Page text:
Mamas, Don’t Let Your Babies Grow Up to Be Shepherds

This Sunday is the Fourth Sunday in Advent, and the focus will be on the shepherds who heard the Good News from the angels and then hurried to Bethlehem to see the Christ child. The title of my sermon is “Mamas, Don’t Let Your Babies Grow Up To Be Shepherds” (with apologies to Willie Nelson). R. Alan Culpepper writes in The New Interpreter’s Bible Commentary: Luke,

“Shepherding was a despised occupation at the time [of Jesus’ birth]. Although the reference to shepherds evokes a positive, pastoral image for the modern reader and underscores Jesus’ association with the line of David, in the first century, shepherds were scorned as shiftless, dishonest people who grazed their flocks on others’ land.” The Rev. Brian Stoffregen writes on his biblical commentary blog, Crossmarks, “In a Christmas Day sermon I described the shepherds”:

They are people whom we wouldn’t expect to be worshiping Jesus. Because of their jobs, shepherds normally didn’t make it to the Temple worship services. They didn’t practice sabbath day observances. They were seen as ignorant, irreligious, immoral, crude and vulgar Jews – and they smelled bad, too. I would guess that we wouldn’t like anyone to describe our church members using those kinds of words: ignorant, irreligious, immoral, crude and vulgar. Those aren’t words you use to describe good, Christian people.

Stoffregen continues “A member reminded me every Christmas afterwards that I had ruined Christmas for her with the comment about smelly shepherds. What would we expect from men who slept in the fields with sheep and without showers?”

I’m hoping I won’t ruin your Fourth Sunday in Advent with visions of smelly shepherds, but we will take a look at the shepherds who were, scripture tell us, the first people other than Mary and Joseph to see the Christ child. I think God is sending a fairly powerful message right there. For many people, the shepherds were not just physically unclean, they were religiously unclean as well, as they were unlikely to observe the various “purity laws” in effect at the time. Seen as unclean by many, God gives them the gift of being the first to see—and proclaim!—the wonderful birth.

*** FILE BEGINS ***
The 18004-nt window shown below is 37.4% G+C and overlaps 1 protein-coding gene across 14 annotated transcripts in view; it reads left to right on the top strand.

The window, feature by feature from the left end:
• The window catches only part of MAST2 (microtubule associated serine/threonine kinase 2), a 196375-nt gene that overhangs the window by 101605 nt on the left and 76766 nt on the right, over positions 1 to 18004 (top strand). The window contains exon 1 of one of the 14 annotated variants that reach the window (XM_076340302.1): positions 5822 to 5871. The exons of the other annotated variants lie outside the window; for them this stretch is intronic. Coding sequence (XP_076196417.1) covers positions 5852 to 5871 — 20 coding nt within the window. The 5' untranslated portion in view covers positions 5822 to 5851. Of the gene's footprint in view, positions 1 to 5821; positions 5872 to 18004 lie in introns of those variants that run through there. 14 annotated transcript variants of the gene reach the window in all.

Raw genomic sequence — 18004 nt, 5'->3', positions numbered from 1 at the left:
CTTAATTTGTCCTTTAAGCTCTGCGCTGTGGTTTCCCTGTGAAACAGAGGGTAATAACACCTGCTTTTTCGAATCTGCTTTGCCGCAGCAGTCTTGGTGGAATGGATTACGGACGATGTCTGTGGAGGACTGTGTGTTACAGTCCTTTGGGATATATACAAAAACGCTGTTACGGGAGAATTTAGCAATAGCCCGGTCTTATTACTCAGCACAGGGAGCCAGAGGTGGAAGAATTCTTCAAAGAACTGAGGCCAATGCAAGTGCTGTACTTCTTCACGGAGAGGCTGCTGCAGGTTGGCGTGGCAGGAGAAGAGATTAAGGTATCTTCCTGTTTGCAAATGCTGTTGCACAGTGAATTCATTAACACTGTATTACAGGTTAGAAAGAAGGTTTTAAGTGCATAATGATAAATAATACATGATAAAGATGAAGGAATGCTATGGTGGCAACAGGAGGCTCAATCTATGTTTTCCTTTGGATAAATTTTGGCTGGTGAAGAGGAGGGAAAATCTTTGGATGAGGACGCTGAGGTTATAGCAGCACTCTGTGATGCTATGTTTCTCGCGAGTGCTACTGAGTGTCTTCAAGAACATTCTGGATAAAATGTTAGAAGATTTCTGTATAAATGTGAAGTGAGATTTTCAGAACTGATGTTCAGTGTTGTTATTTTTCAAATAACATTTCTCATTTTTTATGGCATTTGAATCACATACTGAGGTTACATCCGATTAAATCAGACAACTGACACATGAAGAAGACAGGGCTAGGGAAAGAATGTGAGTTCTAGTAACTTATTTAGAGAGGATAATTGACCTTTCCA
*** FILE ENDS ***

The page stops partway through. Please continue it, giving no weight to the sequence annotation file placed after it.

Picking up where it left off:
We’ll be singing some good Christmas carols on Sunday as we journey that much closer to the joy of Christ’s birth.

Joseph, Journeyman Carpenter

This week in worship we’ll turn our attention to Joseph with our scripture lesson from Matthew 1:18-25, which describes the culturally delicate situation Joseph finds himself in as he learns that Mary is pregnant, and he knows for sure that he isn’t the father. Even before he has angel visit him in a dream with the usual assurance of “do not fear”, Joseph shows us who he is: a just and righteous man who did not want to bring the full force of the religious law against Mary. After the angel’s visit, Joseph “doubles down” on his sense of justice and righteousness and continues to do the right thing. 

Through it all, Matthew doesn’t record any words that Joseph spoke, nor does he speak anywhere else in the Bible. Our Christmas pageants routinely have him pleading with the innkeeper for a place to stay in Bethlehem, but that doesn’t appear in the Bible. All we have in the Bible is the record of Joseph’s actions, which as the saying goes, speak louder than words. The Rev. Dr. Kenneth Bailey, a Presbyterian Missionary to the Middle East and a biblical scholar, writes, “Obviously, Joseph exhibits a definition of ‘justice/righteousness’ that goes beyond the common understanding of any age. The just person is here not one who supports a strict and impartial observance of the law. Rather, the just person is defined as one who has compassion for the weak and the downtrodden.”